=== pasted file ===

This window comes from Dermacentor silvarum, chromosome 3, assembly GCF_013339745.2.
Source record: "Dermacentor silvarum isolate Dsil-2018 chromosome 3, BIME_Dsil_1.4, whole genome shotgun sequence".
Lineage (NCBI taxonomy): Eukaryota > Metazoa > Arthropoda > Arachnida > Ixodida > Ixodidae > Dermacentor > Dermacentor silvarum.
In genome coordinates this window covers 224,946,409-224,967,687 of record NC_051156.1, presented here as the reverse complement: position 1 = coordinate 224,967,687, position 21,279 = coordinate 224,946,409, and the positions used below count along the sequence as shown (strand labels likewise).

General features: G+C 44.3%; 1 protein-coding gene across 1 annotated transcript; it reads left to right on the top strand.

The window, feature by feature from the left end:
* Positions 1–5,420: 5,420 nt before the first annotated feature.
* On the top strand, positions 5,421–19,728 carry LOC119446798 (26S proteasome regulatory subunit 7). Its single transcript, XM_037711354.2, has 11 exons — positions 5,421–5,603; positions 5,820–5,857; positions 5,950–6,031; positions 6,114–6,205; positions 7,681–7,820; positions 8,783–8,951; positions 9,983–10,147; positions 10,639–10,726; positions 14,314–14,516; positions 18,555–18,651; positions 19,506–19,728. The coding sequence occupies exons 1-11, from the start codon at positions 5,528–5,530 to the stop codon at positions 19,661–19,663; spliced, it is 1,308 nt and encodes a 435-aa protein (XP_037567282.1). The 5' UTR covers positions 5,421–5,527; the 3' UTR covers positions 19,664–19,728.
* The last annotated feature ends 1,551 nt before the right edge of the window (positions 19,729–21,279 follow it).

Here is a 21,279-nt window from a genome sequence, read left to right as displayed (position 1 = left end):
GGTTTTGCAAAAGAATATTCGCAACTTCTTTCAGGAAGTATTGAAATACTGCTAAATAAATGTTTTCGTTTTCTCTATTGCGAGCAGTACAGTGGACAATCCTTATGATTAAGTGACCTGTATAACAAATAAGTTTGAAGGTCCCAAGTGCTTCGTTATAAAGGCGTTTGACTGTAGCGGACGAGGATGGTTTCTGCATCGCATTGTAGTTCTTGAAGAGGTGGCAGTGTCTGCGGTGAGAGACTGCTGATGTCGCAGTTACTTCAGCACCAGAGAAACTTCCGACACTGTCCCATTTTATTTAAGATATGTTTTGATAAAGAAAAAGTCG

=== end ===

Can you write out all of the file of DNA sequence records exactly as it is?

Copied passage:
This window comes from Dermacentor silvarum, chromosome 3, assembly GCF_013339745.2.
Source record: "Dermacentor silvarum isolate Dsil-2018 chromosome 3, BIME_Dsil_1.4, whole genome shotgun sequence".
Lineage (NCBI taxonomy): Eukaryota > Metazoa > Arthropoda > Arachnida > Ixodida > Ixodidae > Dermacentor > Dermacentor silvarum.
In genome coordinates this window covers 224,946,409-224,967,687 of record NC_051156.1, presented here as the reverse complement: position 1 = coordinate 224,967,687, position 21,279 = coordinate 224,946,409, and the positions used below count along the sequence as shown (strand labels likewise).

General features: G+C 44.3%; 1 protein-coding gene across 1 annotated transcript; it reads left to right on the top strand.

The window, feature by feature from the left end:
* Positions 1–5,420: 5,420 nt before the first annotated feature.
* On the top strand, positions 5,421–19,728 carry LOC119446798 (26S proteasome regulatory subunit 7). Its single transcript, XM_037711354.2, has 11 exons — positions 5,421–5,603; positions 5,820–5,857; positions 5,950–6,031; positions 6,114–6,205; positions 7,681–7,820; positions 8,783–8,951; positions 9,983–10,147; positions 10,639–10,726; positions 14,314–14,516; positions 18,555–18,651; positions 19,506–19,728. The coding sequence occupies exons 1-11, from the start codon at positions 5,528–5,530 to the stop codon at positions 19,661–19,663; spliced, it is 1,308 nt and encodes a 435-aa protein (XP_037567282.1). The 5' UTR covers positions 5,421–5,527; the 3' UTR covers positions 19,664–19,728.
* The last annotated feature ends 1,551 nt before the right edge of the window (positions 19,729–21,279 follow it).

Here is a 21,279-nt window from a genome sequence, read left to right as displayed (position 1 = left end):
GGTTTTGCAAAAGAATATTCGCAACTTCTTTCAGGAAGTATTGAAATACTGCTAAATAAATGTTTTCGTTTTCTCTATTGCGAGCAGTACAGTGGACAATCCTTATGATTAAGTGACCTGTATAACAAATAAGTTTGAAGGTCCCAAGTGCTTCGTTATAAAGGCGTTTGACTGTAGCGGACGAGGATGGTTTCTGCATCGCATTGTAGTTCTTGAAGAGGTGGCAGTGTCTGCGGTGAGAGACTGCTGATGTCGCAGTTACTTCAGCACCAGAGAAACTTCCGACACTGTCCCATTTTATTTAAGATATGTTTTGATAAAGAAAAAGTCG